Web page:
Thursday, November 13, 2014

Why It's Important to Go With the Flow State

Thanks to @brussbowman for pointing out this interesting article on how the brain performs better when it slows down.  Steven Kotler makes the case that we can optimize our thought processes by more consistently placing ourselves in flow states.  During these flow states, Kotler observes, active parts of our brain slow down.  This helps account for a distinctive aspect of flow states:  we become so absorbed in what we are doing that we lose sense of time.

Kotler's recent book, The Rise of Superman, explains how the flow state is the foundation for performance success in fields as different as athletics and jazz music.  Adventure athletes, he notes, are especially good at hacking the flow state, utilizing a variety of environmental, internal, and social triggers.  One of the reasons adventure athletics can produce flow is that "flow follows focus, and taking risks drives focus into the now."

What is perhaps most interesting about the flow state is that it is achieved through heightened concentration and yet is a relaxed cognitive state.  When we encounter a situation that is difficult to deal with, we typically intensify our thinking and respond with emotional frustration.  Both, ironically, interfere with accessing the flow state.  Kotler points out that meditation--a loosening of cognitive constraints and entry into a different mode of processing--may be much more successful in helping us deal with challenges.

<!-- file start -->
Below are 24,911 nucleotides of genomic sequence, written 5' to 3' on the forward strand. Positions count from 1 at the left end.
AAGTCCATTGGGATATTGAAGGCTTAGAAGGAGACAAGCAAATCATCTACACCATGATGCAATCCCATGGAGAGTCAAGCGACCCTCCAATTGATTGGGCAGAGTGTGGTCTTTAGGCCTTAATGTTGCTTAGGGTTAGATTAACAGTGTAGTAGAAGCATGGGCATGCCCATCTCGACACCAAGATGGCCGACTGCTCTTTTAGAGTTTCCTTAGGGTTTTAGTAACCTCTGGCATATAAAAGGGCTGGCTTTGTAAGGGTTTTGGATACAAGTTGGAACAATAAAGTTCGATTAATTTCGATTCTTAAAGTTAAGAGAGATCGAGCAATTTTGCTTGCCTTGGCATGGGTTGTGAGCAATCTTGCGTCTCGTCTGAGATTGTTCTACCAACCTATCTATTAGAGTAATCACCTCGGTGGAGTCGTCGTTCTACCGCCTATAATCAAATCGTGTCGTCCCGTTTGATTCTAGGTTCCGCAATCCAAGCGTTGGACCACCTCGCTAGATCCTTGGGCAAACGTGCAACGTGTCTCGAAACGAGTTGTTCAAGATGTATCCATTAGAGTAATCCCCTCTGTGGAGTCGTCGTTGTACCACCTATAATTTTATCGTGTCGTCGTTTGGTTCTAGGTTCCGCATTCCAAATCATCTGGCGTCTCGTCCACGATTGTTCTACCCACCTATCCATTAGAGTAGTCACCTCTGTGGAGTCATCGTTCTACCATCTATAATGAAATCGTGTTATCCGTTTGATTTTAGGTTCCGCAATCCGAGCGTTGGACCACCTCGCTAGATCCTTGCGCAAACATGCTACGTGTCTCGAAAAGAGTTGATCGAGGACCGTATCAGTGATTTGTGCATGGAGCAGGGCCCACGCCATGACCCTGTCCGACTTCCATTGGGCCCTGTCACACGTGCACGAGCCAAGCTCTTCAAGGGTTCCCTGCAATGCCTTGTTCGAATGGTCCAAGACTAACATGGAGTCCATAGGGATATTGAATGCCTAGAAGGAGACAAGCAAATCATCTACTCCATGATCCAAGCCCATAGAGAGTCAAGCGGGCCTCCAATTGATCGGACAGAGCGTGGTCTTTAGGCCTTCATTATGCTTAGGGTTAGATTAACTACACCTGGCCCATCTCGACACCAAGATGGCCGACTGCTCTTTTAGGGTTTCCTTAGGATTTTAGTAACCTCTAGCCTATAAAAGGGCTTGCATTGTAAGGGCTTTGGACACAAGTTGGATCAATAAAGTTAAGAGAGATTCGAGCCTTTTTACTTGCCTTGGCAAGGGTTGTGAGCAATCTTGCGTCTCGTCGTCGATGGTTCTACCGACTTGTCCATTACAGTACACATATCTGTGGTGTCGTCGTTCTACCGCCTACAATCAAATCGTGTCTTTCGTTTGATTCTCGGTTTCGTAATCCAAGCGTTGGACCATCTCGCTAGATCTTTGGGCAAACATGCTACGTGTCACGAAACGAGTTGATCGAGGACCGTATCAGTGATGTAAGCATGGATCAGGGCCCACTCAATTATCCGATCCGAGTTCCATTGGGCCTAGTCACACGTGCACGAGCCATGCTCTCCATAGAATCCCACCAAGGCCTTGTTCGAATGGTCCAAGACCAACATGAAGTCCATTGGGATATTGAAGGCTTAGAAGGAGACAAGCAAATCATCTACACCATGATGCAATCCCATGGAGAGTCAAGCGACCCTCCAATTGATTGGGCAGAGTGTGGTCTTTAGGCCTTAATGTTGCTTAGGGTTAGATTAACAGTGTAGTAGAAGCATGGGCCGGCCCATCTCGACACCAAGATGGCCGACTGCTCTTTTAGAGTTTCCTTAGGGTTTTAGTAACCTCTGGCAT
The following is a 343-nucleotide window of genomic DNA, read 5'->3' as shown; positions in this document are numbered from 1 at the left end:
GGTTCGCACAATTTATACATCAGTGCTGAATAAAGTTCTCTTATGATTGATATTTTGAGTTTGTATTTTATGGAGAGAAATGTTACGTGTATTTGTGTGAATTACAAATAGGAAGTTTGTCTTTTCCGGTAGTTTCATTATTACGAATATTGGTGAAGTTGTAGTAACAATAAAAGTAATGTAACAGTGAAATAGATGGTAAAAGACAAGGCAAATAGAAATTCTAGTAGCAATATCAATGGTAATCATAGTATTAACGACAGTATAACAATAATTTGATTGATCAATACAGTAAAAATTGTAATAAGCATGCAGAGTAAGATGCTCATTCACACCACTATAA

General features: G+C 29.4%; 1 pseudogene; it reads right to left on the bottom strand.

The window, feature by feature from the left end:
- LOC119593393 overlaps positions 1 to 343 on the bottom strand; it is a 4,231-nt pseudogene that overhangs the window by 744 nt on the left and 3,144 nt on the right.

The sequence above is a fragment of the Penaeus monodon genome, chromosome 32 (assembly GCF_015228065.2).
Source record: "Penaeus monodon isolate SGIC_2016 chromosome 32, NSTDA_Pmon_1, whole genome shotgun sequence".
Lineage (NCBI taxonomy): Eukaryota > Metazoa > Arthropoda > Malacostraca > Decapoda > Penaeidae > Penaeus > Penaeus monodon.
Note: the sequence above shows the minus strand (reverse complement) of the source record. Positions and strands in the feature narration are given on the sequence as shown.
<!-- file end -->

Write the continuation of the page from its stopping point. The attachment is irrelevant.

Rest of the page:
There is a fascinating connection between deliberate practice and achieving the flow state:  tackling challenging tasks and receiving timely feedback creates an immersion in performance that helps us access flow.  Conversely, when we are stuck in routine activities, there is little immersion and little flow.  We commonly hear advice for traders to "stick to their process".  It may be the case, however, that we need to go beyond routine process to achieve the flow state routinely.  Once we're in flow, there is no need for externally imposed discipline.

Years of working with traders have taught me that we know more than we know we know.  That implicit knowledge manifests itself as intuition.  Most traders have experienced a "gut feel" in which patterns and meaning suddenly jump out from the seeming chaos of market movement.  Csikszentmihalyi's initial work on flow state suggests that it is closely linked to creativity.  It may well be the case that emotional disruption is most damaging to good trading, not because it necessarily leads to impulsive, destructive behavior,  but because it denies us access to what we know, but don't necessarily know that we know.

In one study, subjects were given a difficult brain teaser.  In their normal state, none could solve it.  When a flow state was artificially induced, over half of the subjects achieved the solution.  Perhaps Kotler is right.  We have a Superman within, if only we can access the proper state of consciousness.

Further Reading:  Implicit Learning and Trading Performance